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George Ticknor, Life, letters and journals of George Ticknor (ed. George Hillard), Chapter 6: (search)
, and on the 9th it was finally admitted, by the government journals, that there was no longer any objection to his being in Paris. December 11.—I dined to-day at Mr. Harris's, Earlier our Charge d'affaires in Paris, for a time. where were General Cass, our Minister, Prince Czartoriyski, formerly Prime Minister of Alexander of Russia, General Lallemand, and a few others. But the person who most interested me was Baron Pichon. See Vol. I. pp. 132 and 261. I sat next to him at dinner, andecember 28.—. . . . In the evening I was presented at Court, which took a tedious while; for I left home before seven o'clock and did not get back till nearly ten, the first hour being spent in assembling, with eight or ten other Americans, at General Cass's and getting to the palace, an hour and a half at the palace itself, and half an hour to find my carriage and get home . . . . . I think about an hundred and thirty persons were presented. Of these, perhaps seven or eight were Austrians, six
George Ticknor, Life, letters and journals of George Ticknor (ed. George Hillard), Chapter 7: (search)
, and though it was possible to escape from them all, and go to the literary and philosophical salons of Lamartine, De Gerando, Jomard, Jouy, and some others, yet it is a chance if you would not, after all, even there, fall into the midst of. political disputes between some of those who, even on this neutral ground, could not help the ascendancy of the partisanship that governs them everywhere else. The Diplomacy—except at Lord Granville's, which was always flooded with English, and at General Cass's, which was nothing but stupid-had no open salons this winter . . . . . The effect of the whole of this is, that the society of Paris is less elegant than it used to be. Its numbers are greater and its tone lower, and politics are heard everywhere above everything else. . . . . Everything in France, its government, its society, its arts, the modes of life, literature, and the morals and religion of the country, are in a transition state. Nothing is settled there. Nothing, I think, i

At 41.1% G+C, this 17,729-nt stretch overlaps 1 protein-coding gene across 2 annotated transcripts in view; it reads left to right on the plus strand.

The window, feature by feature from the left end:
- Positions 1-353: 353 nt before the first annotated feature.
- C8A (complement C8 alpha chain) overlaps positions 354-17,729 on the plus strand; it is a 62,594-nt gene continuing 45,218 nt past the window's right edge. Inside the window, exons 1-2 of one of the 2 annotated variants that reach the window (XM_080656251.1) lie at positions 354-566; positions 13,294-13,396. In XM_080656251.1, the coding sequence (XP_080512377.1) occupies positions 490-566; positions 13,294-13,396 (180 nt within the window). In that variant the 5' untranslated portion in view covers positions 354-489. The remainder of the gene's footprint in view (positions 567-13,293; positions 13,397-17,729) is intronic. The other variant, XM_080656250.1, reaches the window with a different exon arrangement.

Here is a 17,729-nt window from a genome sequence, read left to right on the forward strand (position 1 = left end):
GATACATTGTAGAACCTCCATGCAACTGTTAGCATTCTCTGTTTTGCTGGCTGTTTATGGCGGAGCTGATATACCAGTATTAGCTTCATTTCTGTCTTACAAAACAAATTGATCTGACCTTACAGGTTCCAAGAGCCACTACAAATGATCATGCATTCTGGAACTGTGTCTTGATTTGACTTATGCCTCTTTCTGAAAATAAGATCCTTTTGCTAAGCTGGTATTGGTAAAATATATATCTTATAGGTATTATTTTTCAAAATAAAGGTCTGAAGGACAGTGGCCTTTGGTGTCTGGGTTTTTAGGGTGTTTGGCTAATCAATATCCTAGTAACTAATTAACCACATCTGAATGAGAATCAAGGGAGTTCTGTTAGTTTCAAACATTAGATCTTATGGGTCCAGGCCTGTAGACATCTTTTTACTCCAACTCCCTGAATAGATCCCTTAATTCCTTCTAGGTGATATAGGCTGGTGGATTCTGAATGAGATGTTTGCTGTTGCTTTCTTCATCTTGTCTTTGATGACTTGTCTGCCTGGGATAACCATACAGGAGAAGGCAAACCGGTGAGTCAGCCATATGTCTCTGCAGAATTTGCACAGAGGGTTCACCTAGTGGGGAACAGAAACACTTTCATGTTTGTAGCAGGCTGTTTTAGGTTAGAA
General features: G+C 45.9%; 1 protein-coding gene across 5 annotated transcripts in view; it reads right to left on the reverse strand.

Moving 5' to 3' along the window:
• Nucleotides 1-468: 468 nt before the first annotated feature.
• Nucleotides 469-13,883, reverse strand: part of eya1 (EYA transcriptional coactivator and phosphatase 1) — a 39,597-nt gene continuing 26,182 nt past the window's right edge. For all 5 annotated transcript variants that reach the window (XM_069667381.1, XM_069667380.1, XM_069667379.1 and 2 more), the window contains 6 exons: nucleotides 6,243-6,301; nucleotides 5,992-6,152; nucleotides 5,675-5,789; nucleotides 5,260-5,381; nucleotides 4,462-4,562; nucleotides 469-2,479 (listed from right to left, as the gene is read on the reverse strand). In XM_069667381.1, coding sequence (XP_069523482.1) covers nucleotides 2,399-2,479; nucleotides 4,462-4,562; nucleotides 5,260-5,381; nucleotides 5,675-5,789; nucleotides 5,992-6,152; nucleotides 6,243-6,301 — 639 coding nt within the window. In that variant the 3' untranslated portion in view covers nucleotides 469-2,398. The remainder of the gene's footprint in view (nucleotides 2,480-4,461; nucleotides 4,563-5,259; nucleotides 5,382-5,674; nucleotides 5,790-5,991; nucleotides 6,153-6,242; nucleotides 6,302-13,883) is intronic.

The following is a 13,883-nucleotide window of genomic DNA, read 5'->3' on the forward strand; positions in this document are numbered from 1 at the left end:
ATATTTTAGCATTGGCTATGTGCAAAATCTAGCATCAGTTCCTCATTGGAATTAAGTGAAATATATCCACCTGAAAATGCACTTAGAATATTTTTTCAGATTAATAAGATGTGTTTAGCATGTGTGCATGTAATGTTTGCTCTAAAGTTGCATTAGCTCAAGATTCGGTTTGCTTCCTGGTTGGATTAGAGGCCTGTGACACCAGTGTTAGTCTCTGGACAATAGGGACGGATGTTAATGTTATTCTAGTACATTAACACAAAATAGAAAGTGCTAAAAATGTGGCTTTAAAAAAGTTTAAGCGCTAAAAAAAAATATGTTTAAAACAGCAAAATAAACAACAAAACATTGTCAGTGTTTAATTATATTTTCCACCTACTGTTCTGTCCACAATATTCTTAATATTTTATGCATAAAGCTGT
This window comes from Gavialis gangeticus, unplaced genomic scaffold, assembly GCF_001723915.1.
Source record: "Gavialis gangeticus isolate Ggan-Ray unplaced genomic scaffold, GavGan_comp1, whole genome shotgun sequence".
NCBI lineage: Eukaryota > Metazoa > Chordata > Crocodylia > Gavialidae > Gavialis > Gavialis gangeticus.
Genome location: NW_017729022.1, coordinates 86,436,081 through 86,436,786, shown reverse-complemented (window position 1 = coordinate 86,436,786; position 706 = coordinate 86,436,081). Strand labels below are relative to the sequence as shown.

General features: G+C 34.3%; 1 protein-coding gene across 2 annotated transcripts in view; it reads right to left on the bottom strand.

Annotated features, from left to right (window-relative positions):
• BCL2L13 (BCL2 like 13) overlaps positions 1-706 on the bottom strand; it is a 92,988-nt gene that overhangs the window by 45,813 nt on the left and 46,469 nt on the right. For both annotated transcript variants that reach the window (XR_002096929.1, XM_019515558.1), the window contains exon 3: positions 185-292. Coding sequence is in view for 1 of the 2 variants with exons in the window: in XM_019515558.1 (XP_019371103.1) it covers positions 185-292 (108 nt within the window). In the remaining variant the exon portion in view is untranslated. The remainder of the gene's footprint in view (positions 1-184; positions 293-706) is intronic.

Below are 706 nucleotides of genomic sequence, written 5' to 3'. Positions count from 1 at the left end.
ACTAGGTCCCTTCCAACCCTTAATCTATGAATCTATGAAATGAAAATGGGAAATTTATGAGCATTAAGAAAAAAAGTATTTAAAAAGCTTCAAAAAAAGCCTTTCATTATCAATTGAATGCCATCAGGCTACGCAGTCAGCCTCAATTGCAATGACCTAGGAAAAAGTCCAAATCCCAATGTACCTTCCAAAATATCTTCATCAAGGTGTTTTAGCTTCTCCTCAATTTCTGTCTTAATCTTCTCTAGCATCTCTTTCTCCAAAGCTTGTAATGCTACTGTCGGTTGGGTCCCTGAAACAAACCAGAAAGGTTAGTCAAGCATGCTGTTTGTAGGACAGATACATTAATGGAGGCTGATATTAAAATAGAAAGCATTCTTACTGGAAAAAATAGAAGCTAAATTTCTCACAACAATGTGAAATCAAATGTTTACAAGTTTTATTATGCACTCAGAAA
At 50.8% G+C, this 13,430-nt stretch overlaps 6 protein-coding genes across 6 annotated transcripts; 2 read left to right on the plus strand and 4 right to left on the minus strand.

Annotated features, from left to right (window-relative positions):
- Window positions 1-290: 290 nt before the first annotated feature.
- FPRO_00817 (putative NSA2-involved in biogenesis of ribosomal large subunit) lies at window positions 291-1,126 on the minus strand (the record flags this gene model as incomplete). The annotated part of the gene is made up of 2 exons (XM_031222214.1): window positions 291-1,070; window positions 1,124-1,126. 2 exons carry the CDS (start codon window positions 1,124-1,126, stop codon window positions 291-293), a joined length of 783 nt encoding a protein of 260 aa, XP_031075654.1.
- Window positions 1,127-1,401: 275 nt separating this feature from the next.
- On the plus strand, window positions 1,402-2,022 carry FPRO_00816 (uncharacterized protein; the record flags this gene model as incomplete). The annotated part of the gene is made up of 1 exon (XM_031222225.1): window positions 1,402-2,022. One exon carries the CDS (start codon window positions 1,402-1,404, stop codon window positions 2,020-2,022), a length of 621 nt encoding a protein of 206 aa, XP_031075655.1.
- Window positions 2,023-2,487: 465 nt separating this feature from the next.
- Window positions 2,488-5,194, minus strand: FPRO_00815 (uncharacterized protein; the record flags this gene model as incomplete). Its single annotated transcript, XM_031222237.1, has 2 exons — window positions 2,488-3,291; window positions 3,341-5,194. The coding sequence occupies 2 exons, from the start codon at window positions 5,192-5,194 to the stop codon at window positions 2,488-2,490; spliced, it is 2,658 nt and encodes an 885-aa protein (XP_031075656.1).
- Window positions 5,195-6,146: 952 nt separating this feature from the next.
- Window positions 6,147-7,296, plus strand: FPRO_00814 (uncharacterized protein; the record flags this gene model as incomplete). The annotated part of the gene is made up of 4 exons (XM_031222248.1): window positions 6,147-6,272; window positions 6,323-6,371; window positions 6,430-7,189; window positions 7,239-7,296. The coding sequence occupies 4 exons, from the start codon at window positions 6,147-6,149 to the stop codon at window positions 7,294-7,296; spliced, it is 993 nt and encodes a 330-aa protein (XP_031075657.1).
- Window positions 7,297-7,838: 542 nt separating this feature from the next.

George Ticknor, Life, letters and journals of George Ticknor (ed. George Hillard), Chapter 20: (search)
dness, three pamphlets on the subject of the fishes to be found in the basins of our Far West. This subject, to which you desired his attention to be called, is a very important part of the ichthyology of all North America, to which he has devoted himself ever since he has been among us, and has made a collection which is already become of great value, and to which he is constantly making large additions. The three pamphlets in question I forwarded to you immediately, sending them through Mr. Cass, our Secretary of State, and the diplomatic channel; so that if you have not already received them from our Minister in Berlin, he will no doubt transmit them to you very soon after this letter reaches you. I enclose you a copy of the translation of your letter to me. I caused it to be printed first in the Boston Courier of June 9, and from that journal it has been copied all over the country, into all sorts of newspapers. I think that not less than half a million of such copies of it h
George Ticknor, Life, letters and journals of George Ticknor (ed. George Hillard), chapter 30 (search)
Capponi, Marchese Gino, II. 56, 77, 315, 339. Capuccini, Monsignor, II. 85. Cardwell, Edward (Lord), II. 323, 384, 397, 398, 399. Cardwell, Mrs. E., II. 384, 397. Cardwell, Mrs., II. 397. Carlisle, Seventh Earl of, II 271, 425; letter to, 450; letter from, 451. See Morpeth. Carlyle, Dr., II. 59. Carlyle, Thomas, II. 180. Carmignani, II. 92, 93, 94. Carroll, Archbishop, I. 41. Carroll, Charles, I. 41. Carus, Dr., I. 459, 473, 475, 482, II. 480 and note. Cass, General, Lewis, II. 113, 141. Cassell, visits, I. 121. Castel-Branco, Baron. See Lacerda. Castiglione, Madame de, II. 370, 372. Castro, Don Adolfo de, II. 259. Castro, Don Joao de, I. 246. Cavour, Count Camillo di, II. 352, 353, 431. Chadwick, Edwin, II. 147. Chalmers, Rev. Dr., I. 405. Chaloner, Mr., I. 443. Channing, Dr., Walter, I 148, 391; letters to, 94, 149. Channing, Edward T., I. 9, 12, 26; letters to, 30, 42, 83, 89, 96, 107, 118, 183. Channing, Mrs., Walter